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  • sherrydewalt

Show Me Your Muscles

I love walking and running but I also make sure I’m doing something every week to build and maintain the muscles in my body overall. Having more muscle means my body uses more calories and that my joints are stronger and more stable. A strong upper body means I can lift my own suitcase into the overhead bin on an airplane and pick up and carry bags of mulch and potting soil for the garden. A stronger core means less back pain and strong legs make it easier to climb stairs and to have better balance.

“Strength” or “resistance” training should be a part of everyone’s fitness routine and there are many ways to incorporate it. You can use your own body weight to do squats and push-ups. A “flow” or Vinyasa yoga class is another body weight option. You can use hand weights, resistance bands, or kettle bells. You can use weight machines. Whatever method you choose should work all parts of the body but especially the large muscle groups in your shoulders, chest, back, core, hips, and legs.

If you’ve never done any of these activities, I would suggest joining a class or working with a personal trainer who can make sure that you are using proper form and do not injure yourself. They can also ensure that you are working hard enough to stimulate a change in the muscle. In an effective program, the fibers of the muscle are broken down and then they repair and reknit themselves to be stronger than they were before the exercise.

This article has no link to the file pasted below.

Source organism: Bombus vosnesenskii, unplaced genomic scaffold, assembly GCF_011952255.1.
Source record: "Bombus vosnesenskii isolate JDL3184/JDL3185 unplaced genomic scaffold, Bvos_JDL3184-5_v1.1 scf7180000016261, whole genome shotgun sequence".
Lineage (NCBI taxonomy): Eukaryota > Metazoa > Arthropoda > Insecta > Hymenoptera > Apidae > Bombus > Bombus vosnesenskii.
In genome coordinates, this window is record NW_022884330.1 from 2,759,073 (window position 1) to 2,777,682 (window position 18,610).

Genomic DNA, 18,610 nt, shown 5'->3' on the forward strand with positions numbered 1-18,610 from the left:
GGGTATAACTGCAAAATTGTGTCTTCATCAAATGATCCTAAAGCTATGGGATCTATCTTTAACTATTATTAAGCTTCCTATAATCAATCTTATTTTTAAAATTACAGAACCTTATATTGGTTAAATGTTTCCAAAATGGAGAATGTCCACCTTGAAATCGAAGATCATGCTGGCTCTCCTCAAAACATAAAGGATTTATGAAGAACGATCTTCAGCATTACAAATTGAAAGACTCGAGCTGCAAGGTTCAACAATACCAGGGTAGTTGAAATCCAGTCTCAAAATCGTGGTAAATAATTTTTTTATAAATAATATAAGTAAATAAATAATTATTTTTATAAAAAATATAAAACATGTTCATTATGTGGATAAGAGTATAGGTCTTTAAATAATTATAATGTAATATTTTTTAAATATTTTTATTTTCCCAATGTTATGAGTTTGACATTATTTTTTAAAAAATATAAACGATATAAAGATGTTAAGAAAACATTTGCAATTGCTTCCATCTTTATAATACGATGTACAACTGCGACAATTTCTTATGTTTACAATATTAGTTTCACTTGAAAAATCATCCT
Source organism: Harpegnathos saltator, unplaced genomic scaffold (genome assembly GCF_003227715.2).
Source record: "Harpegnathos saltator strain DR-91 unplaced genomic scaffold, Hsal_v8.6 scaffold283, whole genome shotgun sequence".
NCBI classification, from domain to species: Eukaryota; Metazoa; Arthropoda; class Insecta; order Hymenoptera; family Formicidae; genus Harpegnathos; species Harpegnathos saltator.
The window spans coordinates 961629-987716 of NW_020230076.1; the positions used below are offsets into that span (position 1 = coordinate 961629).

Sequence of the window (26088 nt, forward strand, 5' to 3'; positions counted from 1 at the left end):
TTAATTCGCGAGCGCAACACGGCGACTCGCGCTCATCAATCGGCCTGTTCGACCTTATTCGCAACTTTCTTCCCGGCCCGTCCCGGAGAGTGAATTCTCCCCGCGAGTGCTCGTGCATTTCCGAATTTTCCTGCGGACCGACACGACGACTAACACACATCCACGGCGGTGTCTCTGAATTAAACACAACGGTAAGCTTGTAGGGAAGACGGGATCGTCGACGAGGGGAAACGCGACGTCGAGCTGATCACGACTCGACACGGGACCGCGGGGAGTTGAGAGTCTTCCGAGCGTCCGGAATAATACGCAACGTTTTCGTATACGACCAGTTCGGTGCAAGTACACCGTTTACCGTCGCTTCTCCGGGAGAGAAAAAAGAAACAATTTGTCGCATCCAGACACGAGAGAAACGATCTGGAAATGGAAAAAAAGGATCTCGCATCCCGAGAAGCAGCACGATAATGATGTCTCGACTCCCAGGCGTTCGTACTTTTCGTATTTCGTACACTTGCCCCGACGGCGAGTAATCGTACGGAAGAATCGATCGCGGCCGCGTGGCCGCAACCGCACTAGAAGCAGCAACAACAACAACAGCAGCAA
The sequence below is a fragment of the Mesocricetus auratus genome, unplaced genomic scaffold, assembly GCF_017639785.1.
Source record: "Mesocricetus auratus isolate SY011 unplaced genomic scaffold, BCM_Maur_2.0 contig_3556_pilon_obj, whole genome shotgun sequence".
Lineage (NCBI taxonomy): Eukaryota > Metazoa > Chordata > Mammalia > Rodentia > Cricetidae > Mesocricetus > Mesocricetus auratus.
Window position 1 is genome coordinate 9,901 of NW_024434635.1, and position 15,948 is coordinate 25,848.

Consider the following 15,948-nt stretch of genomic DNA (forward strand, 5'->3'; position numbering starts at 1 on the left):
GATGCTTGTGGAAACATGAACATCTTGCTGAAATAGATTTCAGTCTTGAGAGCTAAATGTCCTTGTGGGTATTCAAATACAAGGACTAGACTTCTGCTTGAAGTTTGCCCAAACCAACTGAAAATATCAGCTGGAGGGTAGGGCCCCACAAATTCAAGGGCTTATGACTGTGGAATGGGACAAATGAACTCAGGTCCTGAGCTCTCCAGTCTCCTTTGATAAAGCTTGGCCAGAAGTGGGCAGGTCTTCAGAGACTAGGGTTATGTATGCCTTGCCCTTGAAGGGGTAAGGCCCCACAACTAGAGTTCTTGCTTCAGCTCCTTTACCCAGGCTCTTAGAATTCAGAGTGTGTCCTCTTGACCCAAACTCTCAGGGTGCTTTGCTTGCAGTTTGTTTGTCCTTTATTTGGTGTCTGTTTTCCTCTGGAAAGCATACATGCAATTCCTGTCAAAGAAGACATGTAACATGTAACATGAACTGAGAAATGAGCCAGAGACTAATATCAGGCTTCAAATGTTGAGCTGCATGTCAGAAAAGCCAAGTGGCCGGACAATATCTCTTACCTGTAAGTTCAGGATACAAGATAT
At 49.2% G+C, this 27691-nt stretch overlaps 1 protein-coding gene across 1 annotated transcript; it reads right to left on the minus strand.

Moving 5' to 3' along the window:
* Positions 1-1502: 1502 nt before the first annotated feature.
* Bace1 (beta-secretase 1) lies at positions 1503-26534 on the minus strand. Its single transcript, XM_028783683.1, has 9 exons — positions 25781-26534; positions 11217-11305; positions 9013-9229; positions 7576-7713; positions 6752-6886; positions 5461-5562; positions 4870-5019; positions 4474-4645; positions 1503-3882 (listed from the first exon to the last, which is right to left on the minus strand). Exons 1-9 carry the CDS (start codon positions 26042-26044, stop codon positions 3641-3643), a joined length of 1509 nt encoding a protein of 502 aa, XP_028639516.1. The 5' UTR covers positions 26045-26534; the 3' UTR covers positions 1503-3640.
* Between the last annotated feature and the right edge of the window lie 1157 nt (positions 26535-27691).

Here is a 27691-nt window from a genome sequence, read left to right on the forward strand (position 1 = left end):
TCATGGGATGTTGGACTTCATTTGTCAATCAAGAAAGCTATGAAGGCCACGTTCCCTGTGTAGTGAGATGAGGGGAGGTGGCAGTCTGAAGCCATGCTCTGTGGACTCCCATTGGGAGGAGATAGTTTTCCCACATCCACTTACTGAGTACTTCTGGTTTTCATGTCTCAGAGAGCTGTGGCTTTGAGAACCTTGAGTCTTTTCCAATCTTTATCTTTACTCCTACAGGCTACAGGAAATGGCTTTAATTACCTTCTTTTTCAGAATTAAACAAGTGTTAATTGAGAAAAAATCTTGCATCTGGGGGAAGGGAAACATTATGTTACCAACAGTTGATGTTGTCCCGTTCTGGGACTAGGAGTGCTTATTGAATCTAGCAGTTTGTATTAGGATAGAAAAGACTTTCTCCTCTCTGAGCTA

Resistance training does not need to be done every day. On the contrary, if you work your muscles hard enough you want to make sure that you give yourself time for muscles to repair. Many weight-lifters will work different parts of their body on different days for that reason. You will need to work out 2-3 days a week while you are building muscle; after that at least one day a week to maintain what you have.

And speaking of stimulating a change, another benefit of strength training that’s very important for us as we age is the effect that it has on our bone health. Strength training stimulates bone growth and can be effective in helping to prevent and slow the progression of osteoporosis.

Losing muscle mass as we age has other consequences. It can make it more difficult for us to perform daily activities and to remain independent. Strength training can ensure that we don’t need assistance to care for ourselves and our homes.

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